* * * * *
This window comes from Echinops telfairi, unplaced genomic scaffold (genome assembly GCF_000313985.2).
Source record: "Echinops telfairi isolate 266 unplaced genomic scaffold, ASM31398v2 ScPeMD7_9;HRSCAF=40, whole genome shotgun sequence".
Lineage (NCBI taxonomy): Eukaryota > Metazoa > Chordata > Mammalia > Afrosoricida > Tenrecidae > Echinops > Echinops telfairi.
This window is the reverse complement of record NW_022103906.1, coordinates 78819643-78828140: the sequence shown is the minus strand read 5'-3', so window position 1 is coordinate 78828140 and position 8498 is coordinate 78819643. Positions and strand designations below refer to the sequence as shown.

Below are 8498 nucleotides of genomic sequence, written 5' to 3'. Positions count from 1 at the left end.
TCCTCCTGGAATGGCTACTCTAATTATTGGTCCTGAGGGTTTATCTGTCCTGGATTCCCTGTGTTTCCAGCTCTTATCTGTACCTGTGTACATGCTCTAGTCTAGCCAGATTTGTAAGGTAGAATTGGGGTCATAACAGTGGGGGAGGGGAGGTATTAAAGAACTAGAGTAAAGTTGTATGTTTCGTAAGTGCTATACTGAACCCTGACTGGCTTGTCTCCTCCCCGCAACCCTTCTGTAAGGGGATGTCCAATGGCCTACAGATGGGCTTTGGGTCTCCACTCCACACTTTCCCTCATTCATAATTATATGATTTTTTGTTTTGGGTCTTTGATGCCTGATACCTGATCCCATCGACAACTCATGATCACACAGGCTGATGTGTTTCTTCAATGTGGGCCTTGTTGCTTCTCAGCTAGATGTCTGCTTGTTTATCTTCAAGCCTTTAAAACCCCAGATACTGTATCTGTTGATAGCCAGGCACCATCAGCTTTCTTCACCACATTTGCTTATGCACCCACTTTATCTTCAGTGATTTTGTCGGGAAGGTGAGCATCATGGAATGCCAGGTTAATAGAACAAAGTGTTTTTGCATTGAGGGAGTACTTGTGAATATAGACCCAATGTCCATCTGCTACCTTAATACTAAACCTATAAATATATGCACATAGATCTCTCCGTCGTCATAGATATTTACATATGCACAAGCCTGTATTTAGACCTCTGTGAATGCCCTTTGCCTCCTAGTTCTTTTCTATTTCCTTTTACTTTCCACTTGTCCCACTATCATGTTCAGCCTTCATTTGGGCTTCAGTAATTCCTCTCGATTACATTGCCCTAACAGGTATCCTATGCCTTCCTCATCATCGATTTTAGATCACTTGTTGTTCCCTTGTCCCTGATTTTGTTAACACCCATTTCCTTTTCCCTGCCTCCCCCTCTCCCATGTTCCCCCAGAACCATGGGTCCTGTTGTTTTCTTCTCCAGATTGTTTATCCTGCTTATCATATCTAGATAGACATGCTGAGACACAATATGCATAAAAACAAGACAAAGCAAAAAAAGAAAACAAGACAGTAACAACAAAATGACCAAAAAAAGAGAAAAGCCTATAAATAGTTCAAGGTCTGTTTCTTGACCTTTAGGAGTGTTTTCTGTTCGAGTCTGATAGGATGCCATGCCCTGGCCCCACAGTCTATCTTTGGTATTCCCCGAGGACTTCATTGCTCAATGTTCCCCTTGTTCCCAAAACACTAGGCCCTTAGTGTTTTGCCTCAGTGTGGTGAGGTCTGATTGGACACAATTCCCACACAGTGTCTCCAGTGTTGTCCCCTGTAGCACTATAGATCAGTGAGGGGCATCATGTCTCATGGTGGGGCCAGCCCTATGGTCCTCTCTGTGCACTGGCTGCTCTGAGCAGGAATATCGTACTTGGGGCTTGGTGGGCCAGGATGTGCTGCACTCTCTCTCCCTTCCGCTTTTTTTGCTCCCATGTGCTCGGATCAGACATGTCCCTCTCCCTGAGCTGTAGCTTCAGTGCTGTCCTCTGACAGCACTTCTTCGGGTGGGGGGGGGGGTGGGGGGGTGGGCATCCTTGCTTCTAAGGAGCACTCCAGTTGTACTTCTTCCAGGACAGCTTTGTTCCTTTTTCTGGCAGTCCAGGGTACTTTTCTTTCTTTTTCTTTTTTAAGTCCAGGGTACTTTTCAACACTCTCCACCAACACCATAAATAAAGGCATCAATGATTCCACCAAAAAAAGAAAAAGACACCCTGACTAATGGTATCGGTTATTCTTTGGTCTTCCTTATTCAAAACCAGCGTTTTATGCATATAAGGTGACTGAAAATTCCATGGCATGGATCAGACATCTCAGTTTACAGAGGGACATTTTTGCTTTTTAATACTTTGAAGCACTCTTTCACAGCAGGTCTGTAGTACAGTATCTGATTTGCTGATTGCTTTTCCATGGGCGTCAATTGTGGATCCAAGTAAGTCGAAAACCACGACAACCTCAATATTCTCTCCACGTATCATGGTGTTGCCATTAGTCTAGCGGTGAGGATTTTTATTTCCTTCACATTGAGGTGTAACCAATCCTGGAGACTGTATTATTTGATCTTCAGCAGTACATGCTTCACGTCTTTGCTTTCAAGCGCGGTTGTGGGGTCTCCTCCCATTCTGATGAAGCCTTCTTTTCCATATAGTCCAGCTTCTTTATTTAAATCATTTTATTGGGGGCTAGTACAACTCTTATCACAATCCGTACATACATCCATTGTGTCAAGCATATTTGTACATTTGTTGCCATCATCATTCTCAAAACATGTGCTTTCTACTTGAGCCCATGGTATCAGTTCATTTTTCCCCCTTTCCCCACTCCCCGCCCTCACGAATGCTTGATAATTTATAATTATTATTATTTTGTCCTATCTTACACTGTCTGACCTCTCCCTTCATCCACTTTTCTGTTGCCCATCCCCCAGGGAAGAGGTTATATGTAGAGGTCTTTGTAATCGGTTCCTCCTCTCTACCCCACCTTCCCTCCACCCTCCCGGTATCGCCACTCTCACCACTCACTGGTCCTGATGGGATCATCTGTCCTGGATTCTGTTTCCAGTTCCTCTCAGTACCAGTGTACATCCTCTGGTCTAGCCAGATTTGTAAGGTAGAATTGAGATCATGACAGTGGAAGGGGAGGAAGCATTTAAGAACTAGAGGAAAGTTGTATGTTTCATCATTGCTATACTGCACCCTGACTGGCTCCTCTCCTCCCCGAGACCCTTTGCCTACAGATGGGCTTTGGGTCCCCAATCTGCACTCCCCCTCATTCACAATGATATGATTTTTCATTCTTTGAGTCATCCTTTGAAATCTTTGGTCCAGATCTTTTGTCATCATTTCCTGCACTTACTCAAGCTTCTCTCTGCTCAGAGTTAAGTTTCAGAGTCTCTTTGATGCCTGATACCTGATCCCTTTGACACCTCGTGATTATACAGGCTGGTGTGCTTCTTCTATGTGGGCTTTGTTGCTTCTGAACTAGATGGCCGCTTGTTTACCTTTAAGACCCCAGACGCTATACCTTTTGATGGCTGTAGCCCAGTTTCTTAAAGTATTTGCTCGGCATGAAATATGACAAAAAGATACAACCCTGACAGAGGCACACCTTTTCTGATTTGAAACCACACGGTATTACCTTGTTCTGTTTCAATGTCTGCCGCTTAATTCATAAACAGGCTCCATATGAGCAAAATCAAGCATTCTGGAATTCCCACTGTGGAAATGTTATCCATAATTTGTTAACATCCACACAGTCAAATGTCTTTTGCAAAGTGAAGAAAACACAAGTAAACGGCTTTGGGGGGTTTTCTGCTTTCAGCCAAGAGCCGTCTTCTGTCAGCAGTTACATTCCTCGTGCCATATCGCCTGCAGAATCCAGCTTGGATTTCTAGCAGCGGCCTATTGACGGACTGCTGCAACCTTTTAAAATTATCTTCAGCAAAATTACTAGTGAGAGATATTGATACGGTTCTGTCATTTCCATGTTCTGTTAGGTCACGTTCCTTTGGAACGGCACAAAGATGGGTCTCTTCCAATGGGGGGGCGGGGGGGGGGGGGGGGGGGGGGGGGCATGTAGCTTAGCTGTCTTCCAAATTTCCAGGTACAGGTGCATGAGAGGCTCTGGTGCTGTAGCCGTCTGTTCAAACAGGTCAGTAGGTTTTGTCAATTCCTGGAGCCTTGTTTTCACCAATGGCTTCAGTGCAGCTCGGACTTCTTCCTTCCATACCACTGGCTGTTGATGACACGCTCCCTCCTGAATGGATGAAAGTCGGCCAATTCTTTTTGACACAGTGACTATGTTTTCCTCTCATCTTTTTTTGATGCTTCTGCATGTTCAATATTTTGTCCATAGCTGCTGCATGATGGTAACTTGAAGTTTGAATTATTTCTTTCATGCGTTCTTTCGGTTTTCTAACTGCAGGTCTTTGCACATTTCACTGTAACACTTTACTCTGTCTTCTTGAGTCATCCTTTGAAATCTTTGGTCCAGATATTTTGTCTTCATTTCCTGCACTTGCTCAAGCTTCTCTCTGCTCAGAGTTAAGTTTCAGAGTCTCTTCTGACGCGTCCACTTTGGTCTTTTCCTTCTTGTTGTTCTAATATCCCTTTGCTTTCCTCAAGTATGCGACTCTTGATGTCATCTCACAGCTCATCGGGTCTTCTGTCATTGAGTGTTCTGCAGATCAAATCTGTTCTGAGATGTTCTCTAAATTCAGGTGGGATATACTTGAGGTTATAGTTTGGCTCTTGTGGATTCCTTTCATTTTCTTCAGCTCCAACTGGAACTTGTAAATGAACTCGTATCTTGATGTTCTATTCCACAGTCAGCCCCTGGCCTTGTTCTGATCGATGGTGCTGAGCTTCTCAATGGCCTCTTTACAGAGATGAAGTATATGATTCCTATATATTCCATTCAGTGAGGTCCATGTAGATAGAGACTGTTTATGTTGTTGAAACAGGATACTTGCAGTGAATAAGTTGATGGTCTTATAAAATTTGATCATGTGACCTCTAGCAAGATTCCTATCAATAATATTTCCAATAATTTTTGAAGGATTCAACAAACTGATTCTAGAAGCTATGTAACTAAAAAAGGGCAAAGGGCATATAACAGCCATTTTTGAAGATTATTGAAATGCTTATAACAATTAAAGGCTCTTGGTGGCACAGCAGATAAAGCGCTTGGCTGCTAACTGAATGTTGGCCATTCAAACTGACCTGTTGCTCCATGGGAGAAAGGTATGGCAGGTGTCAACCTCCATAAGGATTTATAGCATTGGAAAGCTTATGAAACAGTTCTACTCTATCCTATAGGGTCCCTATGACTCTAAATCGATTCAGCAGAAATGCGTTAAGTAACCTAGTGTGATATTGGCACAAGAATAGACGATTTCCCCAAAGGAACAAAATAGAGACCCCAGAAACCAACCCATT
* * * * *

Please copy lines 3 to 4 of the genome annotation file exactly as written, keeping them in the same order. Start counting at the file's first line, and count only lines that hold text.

Lineage (NCBI taxonomy): Eukaryota > Metazoa > Chordata > Mammalia > Afrosoricida > Tenrecidae > Echinops > Echinops telfairi.
This window is the reverse complement of record NW_022103906.1, coordinates 78819643-78828140: the sequence shown is the minus strand read 5'-3', so window position 1 is coordinate 78828140 and position 8498 is coordinate 78819643. Positions and strand designations below refer to the sequence as shown.